Walking back to the town centre we notice an attractive small bar near the tourist area, but almost empty, and watch the rest of the football match, a draw. We are given a plate of steamed mussels with our drinks and although we are pretty full, cannot resist eating them.
It is time to return to Villagarcía. Mike is concerned about my arm; my hand and up to half of my forearm is swollen and the red inflammation is spreading nearly to my elbow and it is painful.
In every Spanish town there is always one chemist shop that stays open all night so Mike asks the taxi driver to find it. The taxi driver is very helpful; he is able to find this information on the door of a closed chemist and soon drives us to the right place, charging us very little extra for his efforts.
The chemist is very dour and will only speak to us through a grille in the door (it is 1230 hours by now and we probably looked a motley crew). I show him my arm and the insect bite and he disappears, returning a few minutes later with a tube of cream, to be used twice a day.
We walk back to the Marina and the Yacht Club for a nightcap and Kay and I cannot resist ordering a large dish of ice-cream, smothered in chocolate sauce, each (shared by the men of course). Kay is able to tell me that the Avon cream that the mosquitoes hate is 'Skin so Soft' - the original cream not the new perfumes. I think I may have some (when I look later though I have only a body scrub, not the cream and will have to ask someone to bring some out from the UK).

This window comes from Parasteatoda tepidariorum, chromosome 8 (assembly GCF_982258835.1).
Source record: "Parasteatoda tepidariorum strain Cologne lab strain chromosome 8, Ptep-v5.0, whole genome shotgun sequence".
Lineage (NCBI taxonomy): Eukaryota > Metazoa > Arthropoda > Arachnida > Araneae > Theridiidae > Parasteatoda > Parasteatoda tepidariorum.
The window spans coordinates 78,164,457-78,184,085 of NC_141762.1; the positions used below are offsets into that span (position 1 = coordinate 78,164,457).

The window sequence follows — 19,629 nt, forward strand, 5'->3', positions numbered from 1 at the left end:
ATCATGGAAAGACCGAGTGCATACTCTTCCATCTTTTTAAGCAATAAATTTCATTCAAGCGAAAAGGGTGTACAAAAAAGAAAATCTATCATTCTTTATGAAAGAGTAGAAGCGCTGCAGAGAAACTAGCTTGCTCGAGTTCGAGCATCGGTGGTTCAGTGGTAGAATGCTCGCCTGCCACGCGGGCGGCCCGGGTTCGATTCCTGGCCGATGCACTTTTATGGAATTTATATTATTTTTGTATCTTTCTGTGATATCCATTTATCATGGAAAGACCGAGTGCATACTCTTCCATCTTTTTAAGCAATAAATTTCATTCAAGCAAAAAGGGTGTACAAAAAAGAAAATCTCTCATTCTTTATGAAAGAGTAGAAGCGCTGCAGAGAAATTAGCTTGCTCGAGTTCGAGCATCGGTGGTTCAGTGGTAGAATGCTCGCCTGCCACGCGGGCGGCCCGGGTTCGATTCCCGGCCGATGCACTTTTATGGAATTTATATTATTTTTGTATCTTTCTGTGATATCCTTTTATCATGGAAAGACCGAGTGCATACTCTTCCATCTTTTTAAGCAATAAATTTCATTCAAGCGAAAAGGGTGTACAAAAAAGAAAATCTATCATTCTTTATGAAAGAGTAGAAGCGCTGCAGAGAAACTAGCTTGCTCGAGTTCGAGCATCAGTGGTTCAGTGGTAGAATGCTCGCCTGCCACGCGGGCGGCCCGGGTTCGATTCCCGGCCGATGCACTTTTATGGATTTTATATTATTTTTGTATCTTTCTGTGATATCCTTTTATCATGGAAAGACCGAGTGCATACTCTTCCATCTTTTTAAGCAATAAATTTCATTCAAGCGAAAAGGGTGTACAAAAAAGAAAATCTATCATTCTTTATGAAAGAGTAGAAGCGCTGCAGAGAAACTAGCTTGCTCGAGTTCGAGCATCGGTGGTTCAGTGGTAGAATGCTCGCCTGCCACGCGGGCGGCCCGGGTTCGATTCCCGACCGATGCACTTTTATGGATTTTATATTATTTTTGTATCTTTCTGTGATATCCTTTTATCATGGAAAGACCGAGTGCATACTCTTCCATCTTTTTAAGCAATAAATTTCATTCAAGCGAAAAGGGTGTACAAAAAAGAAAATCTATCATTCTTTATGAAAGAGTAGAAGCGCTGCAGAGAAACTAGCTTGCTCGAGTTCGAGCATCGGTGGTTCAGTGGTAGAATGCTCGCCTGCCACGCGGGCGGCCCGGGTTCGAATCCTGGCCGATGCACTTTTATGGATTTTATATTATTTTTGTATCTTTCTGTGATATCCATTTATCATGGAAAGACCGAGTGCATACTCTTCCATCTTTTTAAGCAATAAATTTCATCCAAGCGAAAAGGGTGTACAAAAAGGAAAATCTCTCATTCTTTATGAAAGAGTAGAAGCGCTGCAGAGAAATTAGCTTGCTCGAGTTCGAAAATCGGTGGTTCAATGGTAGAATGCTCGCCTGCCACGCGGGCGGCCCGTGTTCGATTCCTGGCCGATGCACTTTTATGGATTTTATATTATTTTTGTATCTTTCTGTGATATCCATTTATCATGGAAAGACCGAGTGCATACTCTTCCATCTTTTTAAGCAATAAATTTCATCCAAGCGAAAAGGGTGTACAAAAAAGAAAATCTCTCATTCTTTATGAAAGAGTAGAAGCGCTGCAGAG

I'm suddenly bushed and my arm is really throbbing by now so I call a halt to the evening and we return to our respective yachts. The cream the chemist has given me is, as I thought, a cortisone cream. I am always wary of using these creams but I am also very worried at the speed the swelling and redness is creeping up my arm (a fact I have been hiding from Dick), so I rub the cream in, drink plenty of water and go to bed.
Today has been a wet and cold day, just like in England, and we have all been wearing long trousers, warm tops and our wet weather jackets without feeling hot. Perhaps it's time to head south for Ria de Vigo...